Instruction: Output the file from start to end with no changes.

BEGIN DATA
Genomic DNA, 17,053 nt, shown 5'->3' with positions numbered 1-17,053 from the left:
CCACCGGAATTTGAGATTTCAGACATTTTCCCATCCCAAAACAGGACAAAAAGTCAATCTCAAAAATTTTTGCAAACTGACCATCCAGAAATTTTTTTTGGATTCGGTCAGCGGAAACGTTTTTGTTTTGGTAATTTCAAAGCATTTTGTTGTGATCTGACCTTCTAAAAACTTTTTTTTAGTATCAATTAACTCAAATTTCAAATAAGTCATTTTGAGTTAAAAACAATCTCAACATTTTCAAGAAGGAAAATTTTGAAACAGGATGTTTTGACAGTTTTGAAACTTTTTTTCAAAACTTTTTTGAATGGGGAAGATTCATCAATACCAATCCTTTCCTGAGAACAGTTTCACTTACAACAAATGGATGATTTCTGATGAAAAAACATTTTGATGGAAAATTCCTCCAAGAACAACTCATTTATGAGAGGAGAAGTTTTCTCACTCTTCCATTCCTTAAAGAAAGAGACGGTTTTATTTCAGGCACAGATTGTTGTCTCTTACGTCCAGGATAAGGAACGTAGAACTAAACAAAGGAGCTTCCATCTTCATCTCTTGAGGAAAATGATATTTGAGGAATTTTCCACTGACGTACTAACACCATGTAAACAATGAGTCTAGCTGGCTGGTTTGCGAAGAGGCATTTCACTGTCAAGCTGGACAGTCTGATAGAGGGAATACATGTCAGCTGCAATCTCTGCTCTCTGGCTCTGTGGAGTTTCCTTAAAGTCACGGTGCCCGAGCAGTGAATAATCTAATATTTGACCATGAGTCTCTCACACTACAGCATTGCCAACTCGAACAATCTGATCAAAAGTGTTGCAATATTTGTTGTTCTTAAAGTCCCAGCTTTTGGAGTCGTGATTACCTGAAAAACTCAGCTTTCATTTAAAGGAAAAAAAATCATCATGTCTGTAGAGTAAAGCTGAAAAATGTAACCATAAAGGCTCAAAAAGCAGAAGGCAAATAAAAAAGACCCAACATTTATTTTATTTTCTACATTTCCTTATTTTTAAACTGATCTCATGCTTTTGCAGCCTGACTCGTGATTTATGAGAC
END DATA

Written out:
Genomic DNA, 17,053 nt, shown 5'->3' with positions numbered 1-17,053 from the left:
CCACCGGAATTTGAGATTTCAGACATTTTCCCATCCCAAAACAGGACAAAAAGTCAATCTCAAAAATTTTTGCAAACTGACCATCCAGAAATTTTTTTTGGATTCGGTCAGCGGAAACGTTTTTGTTTTGGTAATTTCAAAGCATTTTGTTGTGATCTGACCTTCTAAAAACTTTTTTTTAGTATCAATTAACTCAAATTTCAAATAAGTCATTTTGAGTTAAAAACAATCTCAACATTTTCAAGAAGGAAAATTTTGAAACAGGATGTTTTGACAGTTTTGAAACTTTTTTTCAAAACTTTTTTGAATGGGGAAGATTCATCAATACCAATCCTTTCCTGAGAACAGTTTCACTTACAACAAATGGATGATTTCTGATGAAAAAACATTTTGATGGAAAATTCCTCCAAGAACAACTCATTTATGAGAGGAGAAGTTTTCTCACTCTTCCATTCCTTAAAGAAAGAGACGGTTTTATTTCAGGCACAGATTGTTGTCTCTTACGTCCAGGATAAGGAACGTAGAACTAAACAAAGGAGCTTCCATCTTCATCTCTTGAGGAAAATGATATTTGAGGAATTTTCCACTGACGTACTAACACCATGTAAACAATGAGTCTAGCTGGCTGGTTTGCGAAGAGGCATTTCACTGTCAAGCTGGACAGTCTGATAGAGGGAATACATGTCAGCTGCAATCTCTGCTCTCTGGCTCTGTGGAGTTTCCTTAAAGTCACGGTGCCCGAGCAGTGAATAATCTAATATTTGACCATGAGTCTCTCACACTACAGCATTGCCAACTCGAACAATCTGATCAAAAGTGTTGCAATATTTGTTGTTCTTAAAGTCCCAGCTTTTGGAGTCGTGATTACCTGAAAAACTCAGCTTTCATTTAAAGGAAAAAAAATCATCATGTCTGTAGAGTAAAGCTGAAAAATGTAACCATAAAGGCTCAAAAAGCAGAAGGCAAATAAAAAAGACCCAACATTTATTTTATTTTCTACATTTCCTTATTTTTAAACTGATCTCATGCTTTTGCAGCCTGACTCGTGATTTATGAGAC